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In the last post I brought up Alice Dreger‘s 2015 book Galileo’s Middle Finger: Heretics, Activists, and One Scholar’s Search for Justice, and I quoted some scholars’ praise for it. Now let me quote the book’s conclusion (except for an epilogue).

If—as the investigative press collapses and no longer can function as an effective check on excess and corruption, and people live and die forever inhabiting self-obsessed corners of the Internet, and the government and the ad-selling Google industrial complex ever increase surveillance on us, and we can’t trust people in the government to be our advocates or even to be sensible—if we have any hope of maintaining freedom of thought and freedom of person in the near and distant future, we have to remember what the Founding Fathers knew: That freedom of thought and freedom of person must be erected together. That truth and justice cannot exist one without the other. That when one is threatened, the other is harmed. That justice and thus morality require the empirical pursuit.

I want to say to activists: If you want justice, support the search for truth. Engage in searches for truth. If you really want meaningful progress and not just temporary self-righteousness, carpe datum. You can begin with principles, yes, but to pursue a principle effectively, you have to know if your route will lead to your destination. If you must criticize scholars whose work challenges yours, do so on the evidence, not by poisoning the land on which we all live.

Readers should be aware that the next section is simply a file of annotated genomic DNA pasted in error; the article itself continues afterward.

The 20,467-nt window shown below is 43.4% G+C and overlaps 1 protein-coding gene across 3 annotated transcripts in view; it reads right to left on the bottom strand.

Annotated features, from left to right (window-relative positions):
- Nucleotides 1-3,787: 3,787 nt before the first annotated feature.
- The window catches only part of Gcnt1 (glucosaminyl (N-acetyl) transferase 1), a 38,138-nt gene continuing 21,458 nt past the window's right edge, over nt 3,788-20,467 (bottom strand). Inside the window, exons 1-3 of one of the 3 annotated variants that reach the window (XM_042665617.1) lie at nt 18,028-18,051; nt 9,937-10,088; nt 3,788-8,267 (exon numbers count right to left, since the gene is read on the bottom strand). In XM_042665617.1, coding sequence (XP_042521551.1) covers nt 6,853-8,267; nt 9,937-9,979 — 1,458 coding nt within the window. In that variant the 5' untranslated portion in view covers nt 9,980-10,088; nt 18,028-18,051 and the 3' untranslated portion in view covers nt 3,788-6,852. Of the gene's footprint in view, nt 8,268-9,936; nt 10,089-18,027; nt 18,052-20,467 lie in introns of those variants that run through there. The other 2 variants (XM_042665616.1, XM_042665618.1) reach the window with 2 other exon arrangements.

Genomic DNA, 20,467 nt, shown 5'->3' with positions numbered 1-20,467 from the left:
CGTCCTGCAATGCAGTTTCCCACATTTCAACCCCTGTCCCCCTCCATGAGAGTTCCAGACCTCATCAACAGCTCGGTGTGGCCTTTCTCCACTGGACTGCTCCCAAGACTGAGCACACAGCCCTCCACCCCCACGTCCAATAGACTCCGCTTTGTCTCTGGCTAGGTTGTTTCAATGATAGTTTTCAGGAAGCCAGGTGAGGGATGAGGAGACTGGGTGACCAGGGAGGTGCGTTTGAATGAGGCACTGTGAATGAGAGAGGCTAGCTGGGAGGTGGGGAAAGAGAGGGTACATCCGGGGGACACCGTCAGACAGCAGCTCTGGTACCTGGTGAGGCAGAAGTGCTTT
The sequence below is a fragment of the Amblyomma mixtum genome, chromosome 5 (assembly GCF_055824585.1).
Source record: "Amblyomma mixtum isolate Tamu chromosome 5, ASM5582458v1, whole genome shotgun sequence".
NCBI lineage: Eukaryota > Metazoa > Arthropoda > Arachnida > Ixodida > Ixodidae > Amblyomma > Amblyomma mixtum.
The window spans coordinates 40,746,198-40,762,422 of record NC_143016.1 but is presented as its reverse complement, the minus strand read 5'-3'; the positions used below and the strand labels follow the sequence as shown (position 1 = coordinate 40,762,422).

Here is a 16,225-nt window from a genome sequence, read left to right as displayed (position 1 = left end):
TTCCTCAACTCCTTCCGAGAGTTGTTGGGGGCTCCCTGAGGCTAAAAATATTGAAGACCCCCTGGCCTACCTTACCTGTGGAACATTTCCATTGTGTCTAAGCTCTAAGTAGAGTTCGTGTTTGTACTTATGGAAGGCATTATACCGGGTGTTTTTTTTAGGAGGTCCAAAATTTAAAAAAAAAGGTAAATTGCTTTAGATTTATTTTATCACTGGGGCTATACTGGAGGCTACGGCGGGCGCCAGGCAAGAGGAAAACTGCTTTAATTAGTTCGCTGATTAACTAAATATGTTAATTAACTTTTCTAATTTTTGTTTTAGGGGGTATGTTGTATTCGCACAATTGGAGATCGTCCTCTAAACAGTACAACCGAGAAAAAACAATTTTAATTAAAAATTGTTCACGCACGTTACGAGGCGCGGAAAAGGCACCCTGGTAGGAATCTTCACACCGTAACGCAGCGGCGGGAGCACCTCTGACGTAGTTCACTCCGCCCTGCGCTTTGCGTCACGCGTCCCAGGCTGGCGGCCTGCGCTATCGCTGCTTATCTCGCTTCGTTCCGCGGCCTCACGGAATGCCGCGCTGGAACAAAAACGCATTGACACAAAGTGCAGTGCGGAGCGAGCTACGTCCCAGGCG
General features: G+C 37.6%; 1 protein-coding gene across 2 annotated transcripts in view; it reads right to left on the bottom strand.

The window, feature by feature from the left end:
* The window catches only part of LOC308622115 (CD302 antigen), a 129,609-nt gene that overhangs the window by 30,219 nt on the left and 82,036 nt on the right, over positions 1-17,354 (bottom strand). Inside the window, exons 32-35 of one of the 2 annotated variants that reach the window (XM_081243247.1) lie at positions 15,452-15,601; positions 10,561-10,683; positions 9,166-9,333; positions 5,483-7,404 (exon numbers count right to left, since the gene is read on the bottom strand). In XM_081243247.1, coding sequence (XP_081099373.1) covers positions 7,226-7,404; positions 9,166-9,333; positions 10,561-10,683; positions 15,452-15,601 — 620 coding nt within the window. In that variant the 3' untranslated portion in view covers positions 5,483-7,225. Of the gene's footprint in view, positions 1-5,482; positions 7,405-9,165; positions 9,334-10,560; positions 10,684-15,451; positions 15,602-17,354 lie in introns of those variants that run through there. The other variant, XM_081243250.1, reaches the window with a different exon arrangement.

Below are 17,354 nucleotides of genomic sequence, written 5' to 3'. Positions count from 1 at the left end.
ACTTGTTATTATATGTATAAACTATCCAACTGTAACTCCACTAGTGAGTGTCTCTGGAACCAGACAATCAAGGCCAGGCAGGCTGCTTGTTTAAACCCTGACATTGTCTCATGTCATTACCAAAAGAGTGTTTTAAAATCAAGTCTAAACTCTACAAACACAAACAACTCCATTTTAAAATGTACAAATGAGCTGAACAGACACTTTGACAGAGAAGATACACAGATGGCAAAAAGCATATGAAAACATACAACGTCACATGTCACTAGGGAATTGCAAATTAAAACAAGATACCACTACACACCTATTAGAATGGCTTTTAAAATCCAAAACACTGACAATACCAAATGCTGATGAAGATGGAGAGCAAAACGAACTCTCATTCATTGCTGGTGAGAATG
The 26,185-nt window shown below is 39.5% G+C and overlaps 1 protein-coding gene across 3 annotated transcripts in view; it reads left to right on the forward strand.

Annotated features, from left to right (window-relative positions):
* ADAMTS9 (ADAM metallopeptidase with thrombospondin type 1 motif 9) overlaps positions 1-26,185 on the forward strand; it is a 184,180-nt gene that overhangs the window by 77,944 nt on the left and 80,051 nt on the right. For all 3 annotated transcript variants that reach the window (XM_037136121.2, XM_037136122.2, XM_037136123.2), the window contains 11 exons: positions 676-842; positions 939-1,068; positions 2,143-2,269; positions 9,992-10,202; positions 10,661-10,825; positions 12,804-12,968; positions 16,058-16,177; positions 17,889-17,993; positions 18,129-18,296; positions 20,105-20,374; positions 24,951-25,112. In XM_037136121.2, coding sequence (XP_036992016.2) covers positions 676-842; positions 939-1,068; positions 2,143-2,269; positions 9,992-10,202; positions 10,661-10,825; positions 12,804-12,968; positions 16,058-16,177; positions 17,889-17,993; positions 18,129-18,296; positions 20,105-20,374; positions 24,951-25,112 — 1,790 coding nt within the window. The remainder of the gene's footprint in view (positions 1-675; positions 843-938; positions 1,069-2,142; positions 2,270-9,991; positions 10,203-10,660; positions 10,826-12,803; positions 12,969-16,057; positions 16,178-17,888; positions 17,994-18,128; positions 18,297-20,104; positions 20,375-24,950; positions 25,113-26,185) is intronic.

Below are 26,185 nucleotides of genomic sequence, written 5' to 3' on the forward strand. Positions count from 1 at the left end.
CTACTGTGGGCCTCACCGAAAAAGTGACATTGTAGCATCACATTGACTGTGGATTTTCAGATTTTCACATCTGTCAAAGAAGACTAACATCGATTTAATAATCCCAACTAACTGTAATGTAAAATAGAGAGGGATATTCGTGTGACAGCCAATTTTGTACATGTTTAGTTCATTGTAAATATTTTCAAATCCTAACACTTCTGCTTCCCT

To scholars I want to say more: Our fellow human beings can’t afford to have us act like cattle in an industrial farming system. If we take seriously the importance of truth to justice and recognize the many forces now acting against the pursuit of knowledge—if we really get why our role in democracy is like no other—then we really ought to feel that we must do more to protect each other and the public from misinformation and disinformation. Doing so means taking on more responsibility to police ourselves and everybody else for accuracy and greater objectivity—taking on with renewed vigor the pursuit of accurate knowledge and putting ourselves second to that pursuit.

I know that a lot of people who met me along the way in this work thought I’d end up on one side of the war between activists and scholars. The deeper I went, however, the more obvious it became that the best activists and the best scholars actually long for the same kind of world—a free one.

Here’s the one thing I now know for sure after this very long trip: Evidence really is an ethical issue, the most important ethical issue in a modern democracy. If you want justice, you must work for truth. And if you want to work for truth, you must do a little more than wish for justice.

  

And that was in 2015, before the onslaught of religiously fanatical unreasoners and cancelers who hit us in 2020 and who have kept up their assaults ever since.